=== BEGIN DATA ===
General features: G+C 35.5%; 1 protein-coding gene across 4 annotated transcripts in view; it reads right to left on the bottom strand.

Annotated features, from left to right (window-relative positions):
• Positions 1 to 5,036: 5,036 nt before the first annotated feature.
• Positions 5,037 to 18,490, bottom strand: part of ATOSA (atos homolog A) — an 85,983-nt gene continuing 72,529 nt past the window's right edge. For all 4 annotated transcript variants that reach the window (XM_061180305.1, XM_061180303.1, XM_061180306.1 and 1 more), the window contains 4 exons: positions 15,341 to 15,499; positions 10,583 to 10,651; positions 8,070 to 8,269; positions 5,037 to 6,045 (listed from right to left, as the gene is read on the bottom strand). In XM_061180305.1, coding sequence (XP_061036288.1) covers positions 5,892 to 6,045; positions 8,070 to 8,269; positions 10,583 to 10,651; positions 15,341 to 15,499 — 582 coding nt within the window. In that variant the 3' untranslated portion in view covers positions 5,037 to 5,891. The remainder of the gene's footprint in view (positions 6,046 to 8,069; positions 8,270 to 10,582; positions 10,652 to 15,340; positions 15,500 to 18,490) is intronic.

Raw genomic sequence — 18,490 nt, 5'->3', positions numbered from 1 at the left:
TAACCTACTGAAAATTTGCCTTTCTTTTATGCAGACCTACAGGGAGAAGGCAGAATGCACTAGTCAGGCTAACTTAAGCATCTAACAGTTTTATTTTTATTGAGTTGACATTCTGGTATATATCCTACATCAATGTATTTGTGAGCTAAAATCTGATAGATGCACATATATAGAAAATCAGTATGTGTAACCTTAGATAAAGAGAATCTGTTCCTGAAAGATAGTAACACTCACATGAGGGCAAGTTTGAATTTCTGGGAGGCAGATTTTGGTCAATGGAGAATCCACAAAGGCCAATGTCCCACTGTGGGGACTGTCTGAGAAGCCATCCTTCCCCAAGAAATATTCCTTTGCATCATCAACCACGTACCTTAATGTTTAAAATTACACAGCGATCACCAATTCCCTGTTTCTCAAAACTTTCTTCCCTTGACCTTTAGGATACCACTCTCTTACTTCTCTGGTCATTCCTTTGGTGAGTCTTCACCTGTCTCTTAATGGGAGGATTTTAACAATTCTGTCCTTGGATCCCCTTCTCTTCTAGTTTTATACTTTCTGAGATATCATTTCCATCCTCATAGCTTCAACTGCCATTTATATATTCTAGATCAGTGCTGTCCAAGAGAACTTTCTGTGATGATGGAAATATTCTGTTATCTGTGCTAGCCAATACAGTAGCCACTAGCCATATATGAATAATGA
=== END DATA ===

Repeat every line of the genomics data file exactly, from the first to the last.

General features: G+C 35.5%; 1 protein-coding gene across 4 annotated transcripts in view; it reads right to left on the bottom strand.

Annotated features, from left to right (window-relative positions):
• Positions 1 to 5,036: 5,036 nt before the first annotated feature.
• Positions 5,037 to 18,490, bottom strand: part of ATOSA (atos homolog A) — an 85,983-nt gene continuing 72,529 nt past the window's right edge. For all 4 annotated transcript variants that reach the window (XM_061180305.1, XM_061180303.1, XM_061180306.1 and 1 more), the window contains 4 exons: positions 15,341 to 15,499; positions 10,583 to 10,651; positions 8,070 to 8,269; positions 5,037 to 6,045 (listed from right to left, as the gene is read on the bottom strand). In XM_061180305.1, coding sequence (XP_061036288.1) covers positions 5,892 to 6,045; positions 8,070 to 8,269; positions 10,583 to 10,651; positions 15,341 to 15,499 — 582 coding nt within the window. In that variant the 3' untranslated portion in view covers positions 5,037 to 5,891. The remainder of the gene's footprint in view (positions 6,046 to 8,069; positions 8,270 to 10,582; positions 10,652 to 15,340; positions 15,500 to 18,490) is intronic.

Raw genomic sequence — 18,490 nt, 5'->3', positions numbered from 1 at the left:
TAACCTACTGAAAATTTGCCTTTCTTTTATGCAGACCTACAGGGAGAAGGCAGAATGCACTAGTCAGGCTAACTTAAGCATCTAACAGTTTTATTTTTATTGAGTTGACATTCTGGTATATATCCTACATCAATGTATTTGTGAGCTAAAATCTGATAGATGCACATATATAGAAAATCAGTATGTGTAACCTTAGATAAAGAGAATCTGTTCCTGAAAGATAGTAACACTCACATGAGGGCAAGTTTGAATTTCTGGGAGGCAGATTTTGGTCAATGGAGAATCCACAAAGGCCAATGTCCCACTGTGGGGACTGTCTGAGAAGCCATCCTTCCCCAAGAAATATTCCTTTGCATCATCAACCACGTACCTTAATGTTTAAAATTACACAGCGATCACCAATTCCCTGTTTCTCAAAACTTTCTTCCCTTGACCTTTAGGATACCACTCTCTTACTTCTCTGGTCATTCCTTTGGTGAGTCTTCACCTGTCTCTTAATGGGAGGATTTTAACAATTCTGTCCTTGGATCCCCTTCTCTTCTAGTTTTATACTTTCTGAGATATCATTTCCATCCTCATAGCTTCAACTGCCATTTATATATTCTAGATCAGTGCTGTCCAAGAGAACTTTCTGTGATGATGGAAATATTCTGTTATCTGTGCTAGCCAATACAGTAGCCACTAGCCATATATGAATAATGA